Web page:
Academic journal article Health Care Financing Review

Rates of Hospitalization for Ambulatory Care Sensitive Conditions in the Medicare+Choice Population

Academic journal article Health Care Financing Review

Rates of Hospitalization for Ambulatory Care Sensitive Conditions in the Medicare+Choice Population

Article excerpt


In recent years, HCFA has begun the process of transforming itself from being a passive payer for health services to being an active purchaser of health care. HCFA is also encouraging its beneficiaries to be equally as active. As part of this transformation, HCFA has broadened its consumer information mission by collecting a variety of data from Medicare managed care enrollees: health status information from the Health Outcomes Survey, satisfaction information from the Consumer Assessment of Health Plans, and health plan performance from the Health Employer Data and Information Set among other initiatives. Also as part of this transformation effort, HCFA has started making some of this information available to Medicare beneficiaries, thereby encouraging its M+C enrollees to select their M+C organizations based on comparative performance.

This article evaluates the feasibility of including annual hospitalization rates for ACSCs as part of HCFA's comparative performance information database. Over the past decade, ACSCs have become an established tool for analyzing access to care. If treated in a timely fashion with adequate primary care and managed properly on an outpatient basis, medical practitioners broadly concur that, in most instances, commonly defined ACSCs (e.g., bacterial pneumonia, diabetes mellitus, etc.) should not advance to the point where hospitalization is required. Because lack of primary care for ACSCs does, in fact, often result in hospitalization, the rate of preventable inpatient admissions provides a practical way of evaluating primary care delivery and, thereby, identifying appropriate areas for improving access and quality in the health care delivery system.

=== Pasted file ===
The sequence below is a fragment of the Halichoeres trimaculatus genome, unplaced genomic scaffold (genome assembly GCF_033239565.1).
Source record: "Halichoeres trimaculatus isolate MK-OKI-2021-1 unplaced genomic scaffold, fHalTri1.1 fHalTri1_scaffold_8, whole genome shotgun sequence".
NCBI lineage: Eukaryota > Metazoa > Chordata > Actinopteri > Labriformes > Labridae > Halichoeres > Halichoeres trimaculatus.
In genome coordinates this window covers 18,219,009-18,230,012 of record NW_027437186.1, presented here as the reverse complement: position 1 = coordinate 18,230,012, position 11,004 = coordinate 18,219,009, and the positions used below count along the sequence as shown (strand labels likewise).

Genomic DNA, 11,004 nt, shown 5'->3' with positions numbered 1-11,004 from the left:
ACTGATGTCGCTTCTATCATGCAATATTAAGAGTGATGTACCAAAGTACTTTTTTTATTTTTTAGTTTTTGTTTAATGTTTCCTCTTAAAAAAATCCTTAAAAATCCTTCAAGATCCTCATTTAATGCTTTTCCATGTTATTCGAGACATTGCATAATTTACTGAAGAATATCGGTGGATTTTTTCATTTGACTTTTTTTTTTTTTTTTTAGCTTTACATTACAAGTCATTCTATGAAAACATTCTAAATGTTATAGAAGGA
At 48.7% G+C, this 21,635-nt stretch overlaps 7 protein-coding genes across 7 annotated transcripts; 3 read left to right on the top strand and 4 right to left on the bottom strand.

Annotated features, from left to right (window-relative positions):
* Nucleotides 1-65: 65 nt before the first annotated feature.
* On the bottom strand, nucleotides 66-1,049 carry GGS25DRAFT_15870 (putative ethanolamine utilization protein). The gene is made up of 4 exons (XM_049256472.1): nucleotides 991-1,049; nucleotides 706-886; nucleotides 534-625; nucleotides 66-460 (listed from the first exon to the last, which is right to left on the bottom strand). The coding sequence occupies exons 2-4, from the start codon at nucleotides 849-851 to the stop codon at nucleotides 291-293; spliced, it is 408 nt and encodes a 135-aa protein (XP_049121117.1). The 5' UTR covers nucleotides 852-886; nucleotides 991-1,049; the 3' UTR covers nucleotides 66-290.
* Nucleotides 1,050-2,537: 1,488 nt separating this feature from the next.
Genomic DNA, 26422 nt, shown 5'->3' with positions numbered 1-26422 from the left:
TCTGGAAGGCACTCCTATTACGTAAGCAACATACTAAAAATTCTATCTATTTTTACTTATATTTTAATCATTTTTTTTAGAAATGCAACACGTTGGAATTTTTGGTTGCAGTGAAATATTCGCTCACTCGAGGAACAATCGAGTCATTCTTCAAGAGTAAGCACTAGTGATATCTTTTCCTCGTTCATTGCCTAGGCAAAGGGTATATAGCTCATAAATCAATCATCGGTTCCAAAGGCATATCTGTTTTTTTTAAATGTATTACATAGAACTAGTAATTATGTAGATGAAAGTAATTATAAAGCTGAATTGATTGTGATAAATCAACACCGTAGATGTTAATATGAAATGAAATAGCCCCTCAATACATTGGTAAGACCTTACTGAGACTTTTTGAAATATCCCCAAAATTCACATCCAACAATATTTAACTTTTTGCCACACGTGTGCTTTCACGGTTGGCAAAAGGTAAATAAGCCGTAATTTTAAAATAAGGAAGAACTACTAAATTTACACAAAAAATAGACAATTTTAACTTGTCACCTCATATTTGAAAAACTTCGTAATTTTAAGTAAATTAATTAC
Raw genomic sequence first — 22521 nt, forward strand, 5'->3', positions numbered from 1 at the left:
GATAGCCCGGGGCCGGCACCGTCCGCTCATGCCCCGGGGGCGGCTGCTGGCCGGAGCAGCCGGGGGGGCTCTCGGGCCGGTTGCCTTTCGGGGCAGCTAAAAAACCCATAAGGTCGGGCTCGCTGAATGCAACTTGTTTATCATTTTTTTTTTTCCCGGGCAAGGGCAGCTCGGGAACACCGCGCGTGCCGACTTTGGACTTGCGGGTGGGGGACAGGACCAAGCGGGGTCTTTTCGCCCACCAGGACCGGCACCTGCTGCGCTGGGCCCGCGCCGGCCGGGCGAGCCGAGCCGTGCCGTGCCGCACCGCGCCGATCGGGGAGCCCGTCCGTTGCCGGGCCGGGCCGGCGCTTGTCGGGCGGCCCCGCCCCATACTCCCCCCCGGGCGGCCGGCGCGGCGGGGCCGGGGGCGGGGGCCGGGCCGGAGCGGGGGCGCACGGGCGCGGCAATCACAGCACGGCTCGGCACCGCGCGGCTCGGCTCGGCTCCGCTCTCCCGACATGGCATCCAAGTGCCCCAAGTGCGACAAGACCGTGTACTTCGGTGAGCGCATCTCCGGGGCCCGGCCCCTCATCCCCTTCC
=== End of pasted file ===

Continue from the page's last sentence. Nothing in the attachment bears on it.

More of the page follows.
The use of ACSCs is appealing for several reasons. First, ACSC admission rates have been used extensively in analysis of access to care for patients in the fee-for-service (FFS) sector. Although revisions may be needed, the methodology for deriving the rates in managed care can build on an existing literature. Second, ACSC rates are constructed using enrollment and inpatient stay data. Thus, they can be constructed using data that HCFA currently collects from M+C organizations. No additional financial burden would be placed on M+C organizations, nor would special data collection efforts be necessary. Further, because hospitalization data are available relatively soon after a hospitalization, ACSC rates can be constructed on a timely basis providing early outcome feedback to M+C organizations. This information could be used by the M+C organizations to evaluate their providers' processes of care, and to develop case management strategies to reduce rates of ACSC hospitalizations.


Fifteen ACSCs were selected for evaluation following an extensive review of the literature (Pappas et al., 1997; Billings et al. 1993; Billings et al. 1996; Weissman, Gatsonis, and Epstein, 1992; Institute of Medicine 1993; Bindman et al., 1995; Krakauer et al., 1996; Culler, Parchman, and Przybylski, 1998; Blustein, Hanson, and Shea, 1998; Schreiber and Zielinski, 1997; Braverman et al., 1994; and Mitchell, 1993). Because ACSCs were developed primarily as a measure of access to care for the non-elderly population, each measure was reviewed by two clinical consultants to ensure that selected ACSCs were appropriate for the elderly population. Critical examination of the previously used specifications for identifying both the population at risk and the clinical conditions of interest was undertaken as well as an evaluation of the likely accuracy of coding of the clinical condition on hospital bills.

ACSCs tend to be relatively rare events raising questions about the statistical reliability of the ACSC rates calculated at the M+C organization level. In addition to the problem of small numerator values for individual events, reporting each rate individually may lead to an overload of information. …

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